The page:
Post-Olympic Rio: The legacy of the Games one year later
More than 42 billion Brazilian reals were spent on a 30-day event. For the residents of the city, was it worth it? Besides the memories of the competitions that the entire world watched on TV, what remained after the party was over? See in images what the situation is like in the Olympic city of Rio de Janeiro one year after the Games.
text by Thiago Mendes and Iara Moura/ Instituto Pacs
photos by: Caio Barbosa/Instituto Pacs
translation by Karen Lang/Instituto Pacs
Fisherman Alex Sandro deplores the death of the fish in the Guanabara Bay and warns that the end of artisanal fishing is near. The clean-up of the bay was one of the major promises made as part of the Games’ environmental legacy.
“Unsatisfactory”: that was how the Inter-American Development Bank (IADB) classified the result of the Guanabara Bay Clean-Up Programme (Programa de Despoluição da Baía de Guanabara, PDBG).
Expectation: Goal of cleaning up 80% of the bay.
Reality: artisanal fishing is under threat.
Deodoro Radical Park
Promised as a recreational facility that would be open to everyone after the Games, Deodoro Radical Park is still closed. While former mayor Eduardo Paes did open the swimming pool, the current city administration closed it and a call for tenders for the administration of the park was launched only at the end of June.
Arena of Tomorrow and Velodrome, at Olympic Park
Public access to the Olympic Park facilities is currently fenced off. The Velodrome’s air-conditioning costs (a federal government responsibility) — which are high as the system must be left on permanently due to the special kind of wood used (photo 1) — is one of the elements under the Federal Prosecutors Office’s scrutiny (Ministério Público Federal). The MPF is demanding that a plan for the use of the facilities be presented. Current Rio Mayor Marcelo Crivella admitted that no budget had been set aside for the construction of the “Schools of Tomorrow”, which were to offer full-time education programmes. Four of them were to be built where the Arena of Tomorrow (photo 2) stands, but the city does not even have the money to dismantle it. Ex-mayor Eduardo Paes’ solution for the maintenance of the arenas was a public-private partnership, which failed. “There was no plan B”, the current Under Secretary of Sports and Leisure Patrícia Amorim admitted during a public hearing at the MPF.
Of the over 800 families, only 20 remain in the community near the Olympic Park that was threatened the most with eviction. The struggle of the people of Vila Autódromo is now focussed on preserving the Evictions Museum. The community that resisted the tractors is seeking to keep the memories alive and standing.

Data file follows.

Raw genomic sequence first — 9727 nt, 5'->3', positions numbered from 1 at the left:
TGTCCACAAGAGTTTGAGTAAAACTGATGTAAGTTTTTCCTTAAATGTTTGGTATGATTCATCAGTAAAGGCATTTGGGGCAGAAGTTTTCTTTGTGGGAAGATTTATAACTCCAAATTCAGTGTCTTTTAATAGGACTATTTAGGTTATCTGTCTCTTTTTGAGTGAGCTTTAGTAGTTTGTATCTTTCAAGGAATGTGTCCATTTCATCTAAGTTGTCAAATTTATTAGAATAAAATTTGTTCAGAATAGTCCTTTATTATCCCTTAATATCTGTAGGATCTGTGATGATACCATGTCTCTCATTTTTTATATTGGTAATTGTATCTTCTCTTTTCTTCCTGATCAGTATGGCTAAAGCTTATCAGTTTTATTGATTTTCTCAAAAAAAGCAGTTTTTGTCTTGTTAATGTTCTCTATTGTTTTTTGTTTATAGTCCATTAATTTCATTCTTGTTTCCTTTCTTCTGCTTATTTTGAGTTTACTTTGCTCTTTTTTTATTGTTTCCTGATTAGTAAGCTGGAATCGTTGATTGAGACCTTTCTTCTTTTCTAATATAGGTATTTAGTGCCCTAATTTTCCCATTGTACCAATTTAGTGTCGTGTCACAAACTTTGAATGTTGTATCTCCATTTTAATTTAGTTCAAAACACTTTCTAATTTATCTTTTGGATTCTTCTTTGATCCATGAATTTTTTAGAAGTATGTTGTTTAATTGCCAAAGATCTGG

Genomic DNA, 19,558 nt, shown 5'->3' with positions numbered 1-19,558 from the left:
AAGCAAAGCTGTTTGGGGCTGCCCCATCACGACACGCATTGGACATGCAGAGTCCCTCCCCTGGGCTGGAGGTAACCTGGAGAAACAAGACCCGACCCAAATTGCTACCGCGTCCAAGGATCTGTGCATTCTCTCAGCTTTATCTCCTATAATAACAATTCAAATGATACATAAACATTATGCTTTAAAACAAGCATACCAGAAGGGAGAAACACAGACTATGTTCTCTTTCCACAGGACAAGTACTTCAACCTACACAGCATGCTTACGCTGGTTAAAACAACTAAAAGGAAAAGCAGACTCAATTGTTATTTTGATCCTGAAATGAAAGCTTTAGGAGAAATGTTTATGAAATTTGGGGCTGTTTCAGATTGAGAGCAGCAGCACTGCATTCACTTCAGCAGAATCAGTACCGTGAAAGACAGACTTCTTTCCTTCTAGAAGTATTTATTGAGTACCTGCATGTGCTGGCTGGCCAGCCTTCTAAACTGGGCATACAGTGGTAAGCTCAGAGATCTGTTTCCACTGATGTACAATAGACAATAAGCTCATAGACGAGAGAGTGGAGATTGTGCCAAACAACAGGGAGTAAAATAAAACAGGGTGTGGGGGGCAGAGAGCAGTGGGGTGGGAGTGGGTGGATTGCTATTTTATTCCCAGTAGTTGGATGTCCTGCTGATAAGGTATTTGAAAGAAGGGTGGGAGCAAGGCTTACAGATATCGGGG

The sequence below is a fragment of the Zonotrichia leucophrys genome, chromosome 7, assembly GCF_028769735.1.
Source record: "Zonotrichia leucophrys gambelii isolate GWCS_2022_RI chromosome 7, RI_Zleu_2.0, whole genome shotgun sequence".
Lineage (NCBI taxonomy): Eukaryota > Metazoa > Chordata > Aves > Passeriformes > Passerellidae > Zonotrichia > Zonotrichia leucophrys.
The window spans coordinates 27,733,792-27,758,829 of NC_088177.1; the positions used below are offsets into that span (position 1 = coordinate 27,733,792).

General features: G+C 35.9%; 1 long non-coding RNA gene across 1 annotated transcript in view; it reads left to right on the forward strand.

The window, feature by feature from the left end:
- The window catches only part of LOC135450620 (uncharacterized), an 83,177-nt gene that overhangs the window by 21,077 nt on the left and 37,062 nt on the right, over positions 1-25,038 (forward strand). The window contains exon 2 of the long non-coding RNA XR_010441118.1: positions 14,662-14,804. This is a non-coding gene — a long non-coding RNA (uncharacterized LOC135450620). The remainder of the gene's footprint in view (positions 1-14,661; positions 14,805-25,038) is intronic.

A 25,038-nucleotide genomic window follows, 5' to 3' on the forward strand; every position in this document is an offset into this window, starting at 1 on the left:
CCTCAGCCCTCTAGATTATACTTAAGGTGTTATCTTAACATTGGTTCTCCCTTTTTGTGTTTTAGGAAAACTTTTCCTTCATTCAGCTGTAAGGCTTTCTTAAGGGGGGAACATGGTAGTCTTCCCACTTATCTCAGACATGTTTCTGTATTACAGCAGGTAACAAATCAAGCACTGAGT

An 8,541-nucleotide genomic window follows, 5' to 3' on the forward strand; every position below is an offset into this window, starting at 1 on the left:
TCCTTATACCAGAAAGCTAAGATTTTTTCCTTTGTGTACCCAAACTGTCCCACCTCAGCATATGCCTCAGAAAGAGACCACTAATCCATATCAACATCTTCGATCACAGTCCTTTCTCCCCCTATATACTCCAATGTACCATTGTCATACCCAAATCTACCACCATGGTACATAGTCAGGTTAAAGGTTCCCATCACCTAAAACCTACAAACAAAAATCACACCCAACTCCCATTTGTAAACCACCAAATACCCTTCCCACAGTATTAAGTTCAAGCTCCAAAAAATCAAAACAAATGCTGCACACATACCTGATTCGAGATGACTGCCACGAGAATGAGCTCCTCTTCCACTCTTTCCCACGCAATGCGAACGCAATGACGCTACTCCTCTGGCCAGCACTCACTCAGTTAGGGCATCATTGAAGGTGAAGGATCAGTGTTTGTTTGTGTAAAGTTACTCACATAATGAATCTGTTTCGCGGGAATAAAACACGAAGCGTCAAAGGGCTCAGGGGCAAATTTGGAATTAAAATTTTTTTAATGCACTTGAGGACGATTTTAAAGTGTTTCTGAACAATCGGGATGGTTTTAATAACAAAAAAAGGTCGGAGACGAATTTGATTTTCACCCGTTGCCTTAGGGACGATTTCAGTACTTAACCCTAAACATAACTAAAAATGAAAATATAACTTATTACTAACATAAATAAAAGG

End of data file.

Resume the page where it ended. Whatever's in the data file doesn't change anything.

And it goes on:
Vila Autodromo was one of the communities threatened the most by the bulldozers’ rage and the privatisation of urban land. Anyone who visited the community was confronted with the image of a war zone. According to the plans of the public-private-partnership, real estate developments were to be built where people’s houses had once stood.
Only 20 families succeeded in remaining in the area and received houses built by the city. Their homes all fit on one street: Rua Nelson Piquet. The Olympic Park area was home to the old Jacarepaguá racetrack. The original houses were destroyed. Only the St. Joseph, The Worker Chapel was spared.
Celio de Barros Stadium
Known in Rio as the “Maracanã of the athletics world”, the Célio de Barros Stadium remains closed, with no athletes, no cars and its tracks buried in pavement. The stadium housed the activities of both high-level athletes and children and adolescents participating in social projects.
Subway (Line 4)
One of the big promises on urban mobility, Line 4 of the subway system cost R$10 billion and only has six stations. It was the most expensive project of the Games. Investigations of bribery allegations related to its construction are currently underway. The average number of passengers ended up being 46% lower than predicted, which led the concessionaire to offer free rides for a certain period of time and now, a discount of up to 66% on the tariff. Line 3 never made it off the page.
Light Rail Vehicles (LRV) / Bus Rapid Transport service
The residents of the West Zone were left with the not-so-positive legacy of the Bus Rapid Transport service: it is constantly overcrowded and several other bus lines were cancelled — a measure that benefitted only the bus companies. Three years after its inauguration, the BRT Transoeste has already reached the saturation point. On the other side of the city, it is not uncommon to see the wagons of the Light Rail Vehicles (LRV) — which connects the bus terminal to the Santos Dumont airport — empty, as illustrated by the photo on the left. If an uninformed user enters the LRV without a pass, he or she will be fined R$170. Legacy? For whom?